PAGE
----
Image by GKIDS Films

“The End of Evangelion”: The beauty of imperfection and the search for happiness

Violet Lempke




**Spoilers for Evangelion Ahead**

On March 17, I abandoned my educational chains and made the journey to the nearest theater showing “The End of Evangelion.” My friend Abigail and I joyfully made the two-hour trip just to see a movie that finished production over 20 years ago, but never got an international release. Despite this, there was never a doubt in my mind that the 4 hours of my life, as well as the money, spent would be well worth the investment. 

A few hours later, as the lights returned at the conclusion of the film, Abigail turned to me and summed up the entire film in two sentences: “I loved it. Can you explain to me what happened on the way home?” 

For a lot of my life, the idea of not understanding something after a first watch felt unappealing. But this moment made me realize how much joy there is in not understanding. Abigail not understanding meant we had a chance to dive into a story and what it meant to us in ways that I hadn’t since I was a child. To me, the film’s “imperfection” in giving a story that wasn’t easy to comprehend created a moment of beauty that would not have been possible otherwise. 

While we discussed the many interpretations of “The End of Evangelion,” I couldn’t help but think further on what the conclusion meant to me. Many consider “The End of Evangelion” to be a sort of “bad” ending to the series, meant to punish viewers for their dissatisfaction with “Neon Genesis Evangelion”’s more positive conclusion, but I felt the opposite. Shinji’s acceptance of Instrumentality in “Neon Genesis…” is often interpreted as him breaking down the walls that he holds between himself and others, ultimately learning to love himself, but I find this conclusion quite hollow. To me, the peace that Shinji found in Instrumentality was not a true acceptance and love of himself; despite his flaws, Shinji accepted the idea that others could love him and that this is what made his life worthwhile. 

Though Shinji’s rejection of Instrumentality in “The End of Evangelion” is much bleaker visually and tonally, I argue that it holds a more meaningful and hopeful ending to the series than its predecessor. This is because, in rejecting Instrumentality, Shinji’s sense of self-worth ultimately comes from truly connecting with others, despite knowing that it will inevitably bring him pain. Although this doesn’t create the idealistic painless world that Instrumentality brought in “Neon Genesis…,” it gives Shinji another chance at something much more meaningful: being human. Even though Shinki knows that returning to being human means being hurt again and again, he finally realizes that there is an indispensable value in truly connecting with others. In allowing itself to conclude in such a bleak manner, “The End of Evangelion” offers a bittersweet message to those who are willing to accept it: life is going to hurt, but as long as we are alive, there will always hope to be happy once again. Whether or not we take hold of that hope and make it a reality is a choice we must all make.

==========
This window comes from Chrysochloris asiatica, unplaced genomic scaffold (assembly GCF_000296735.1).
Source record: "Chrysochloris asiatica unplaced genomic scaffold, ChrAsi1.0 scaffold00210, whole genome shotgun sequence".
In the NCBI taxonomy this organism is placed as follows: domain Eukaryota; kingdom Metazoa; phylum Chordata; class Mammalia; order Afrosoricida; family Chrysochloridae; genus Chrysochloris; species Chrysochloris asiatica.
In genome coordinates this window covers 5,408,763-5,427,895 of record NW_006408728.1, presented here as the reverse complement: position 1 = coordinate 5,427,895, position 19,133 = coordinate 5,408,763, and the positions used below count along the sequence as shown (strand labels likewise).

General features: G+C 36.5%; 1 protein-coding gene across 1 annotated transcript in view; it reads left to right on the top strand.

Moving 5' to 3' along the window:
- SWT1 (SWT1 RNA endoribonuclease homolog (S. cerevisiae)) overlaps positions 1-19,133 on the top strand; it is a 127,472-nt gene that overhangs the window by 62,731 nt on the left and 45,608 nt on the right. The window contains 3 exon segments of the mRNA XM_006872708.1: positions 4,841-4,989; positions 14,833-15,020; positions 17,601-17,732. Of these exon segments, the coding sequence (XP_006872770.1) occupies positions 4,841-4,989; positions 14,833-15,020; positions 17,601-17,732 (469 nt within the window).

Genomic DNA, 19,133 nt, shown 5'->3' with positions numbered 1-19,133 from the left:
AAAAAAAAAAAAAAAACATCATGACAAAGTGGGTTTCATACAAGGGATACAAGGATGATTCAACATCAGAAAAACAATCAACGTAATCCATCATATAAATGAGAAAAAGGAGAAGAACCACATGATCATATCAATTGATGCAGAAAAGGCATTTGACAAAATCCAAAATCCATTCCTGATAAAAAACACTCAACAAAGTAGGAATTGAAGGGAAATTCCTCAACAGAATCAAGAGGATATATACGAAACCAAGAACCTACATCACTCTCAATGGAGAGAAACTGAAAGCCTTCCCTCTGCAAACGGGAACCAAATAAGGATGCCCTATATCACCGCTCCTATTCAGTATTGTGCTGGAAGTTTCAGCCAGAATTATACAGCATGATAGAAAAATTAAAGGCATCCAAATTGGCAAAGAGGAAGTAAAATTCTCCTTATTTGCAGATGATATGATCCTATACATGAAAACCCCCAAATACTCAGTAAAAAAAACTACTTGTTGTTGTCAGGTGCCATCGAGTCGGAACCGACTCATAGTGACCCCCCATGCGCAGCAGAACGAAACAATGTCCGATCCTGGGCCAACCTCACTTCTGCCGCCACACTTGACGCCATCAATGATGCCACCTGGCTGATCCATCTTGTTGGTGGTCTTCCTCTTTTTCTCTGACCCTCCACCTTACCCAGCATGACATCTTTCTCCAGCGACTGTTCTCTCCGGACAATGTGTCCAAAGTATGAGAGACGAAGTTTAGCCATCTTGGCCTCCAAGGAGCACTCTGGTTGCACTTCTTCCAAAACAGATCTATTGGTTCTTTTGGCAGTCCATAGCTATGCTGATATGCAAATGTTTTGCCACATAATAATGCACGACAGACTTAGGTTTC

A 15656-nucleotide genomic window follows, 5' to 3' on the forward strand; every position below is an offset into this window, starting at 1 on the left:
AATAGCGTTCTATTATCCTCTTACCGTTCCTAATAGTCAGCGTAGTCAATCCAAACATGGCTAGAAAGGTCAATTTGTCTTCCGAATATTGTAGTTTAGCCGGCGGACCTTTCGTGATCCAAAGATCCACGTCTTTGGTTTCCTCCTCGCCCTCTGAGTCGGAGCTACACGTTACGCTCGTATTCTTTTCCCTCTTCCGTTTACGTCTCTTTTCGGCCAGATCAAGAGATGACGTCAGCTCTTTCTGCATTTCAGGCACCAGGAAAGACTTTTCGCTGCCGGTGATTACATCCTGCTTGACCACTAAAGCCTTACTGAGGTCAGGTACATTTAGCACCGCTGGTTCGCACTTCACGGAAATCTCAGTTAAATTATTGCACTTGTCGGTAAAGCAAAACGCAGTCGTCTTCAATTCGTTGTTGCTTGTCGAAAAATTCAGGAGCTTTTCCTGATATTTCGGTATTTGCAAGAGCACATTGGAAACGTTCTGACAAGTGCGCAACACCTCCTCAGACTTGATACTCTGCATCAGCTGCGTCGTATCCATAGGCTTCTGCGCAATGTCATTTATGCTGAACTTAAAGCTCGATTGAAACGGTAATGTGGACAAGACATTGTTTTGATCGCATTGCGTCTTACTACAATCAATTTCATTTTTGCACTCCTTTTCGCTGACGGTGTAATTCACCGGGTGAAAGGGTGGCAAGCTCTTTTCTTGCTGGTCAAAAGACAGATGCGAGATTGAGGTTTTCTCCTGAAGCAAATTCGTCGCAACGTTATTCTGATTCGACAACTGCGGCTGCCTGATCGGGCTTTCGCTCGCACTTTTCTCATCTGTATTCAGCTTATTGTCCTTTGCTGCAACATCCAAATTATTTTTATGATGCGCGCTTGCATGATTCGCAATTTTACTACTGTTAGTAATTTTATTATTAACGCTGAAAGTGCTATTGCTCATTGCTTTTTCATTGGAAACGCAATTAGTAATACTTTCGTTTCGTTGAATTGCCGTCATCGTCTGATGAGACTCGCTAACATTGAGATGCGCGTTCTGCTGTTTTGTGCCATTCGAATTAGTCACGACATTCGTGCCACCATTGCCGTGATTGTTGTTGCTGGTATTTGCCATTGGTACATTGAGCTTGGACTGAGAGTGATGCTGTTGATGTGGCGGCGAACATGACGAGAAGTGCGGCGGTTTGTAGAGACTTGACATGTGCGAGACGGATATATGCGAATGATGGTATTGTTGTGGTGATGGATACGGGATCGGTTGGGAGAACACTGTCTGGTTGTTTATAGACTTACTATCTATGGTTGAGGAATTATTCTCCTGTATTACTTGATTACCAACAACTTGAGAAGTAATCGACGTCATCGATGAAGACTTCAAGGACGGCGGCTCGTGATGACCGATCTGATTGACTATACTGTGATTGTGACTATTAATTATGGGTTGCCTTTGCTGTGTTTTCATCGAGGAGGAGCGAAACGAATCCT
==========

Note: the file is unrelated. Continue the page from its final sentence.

“The End of Evangelion” will break your heart and put it back together all at the same time, until the only thing that you’re sure of is that humanity is a venture worth seeing through to its conclusion. It is a beautiful introspection and dissection of our own self-perception and human condition that has stood the test of time. Watching it almost certainly requires making your way through either the television or theatrical release of “Neon Genesis Evangelion,” but the experience is one that is well worth it, and will stick with you for a lifetime to come.

Violet Lempke is a student of Computer Science and Mathematics at Plymouth State University with a passion for politics and storytelling.

1 thought on ““The End of Evangelion”: The beauty of imperfection and the search for happiness

  1. Beautifully written and really sheds light on things we take for granted! The matter of humanity is something we can all relate to but regardless there is still so much we do not understand or know. Not understanding can be exciting because there is only that much more for us to look forward to learning and discovering.

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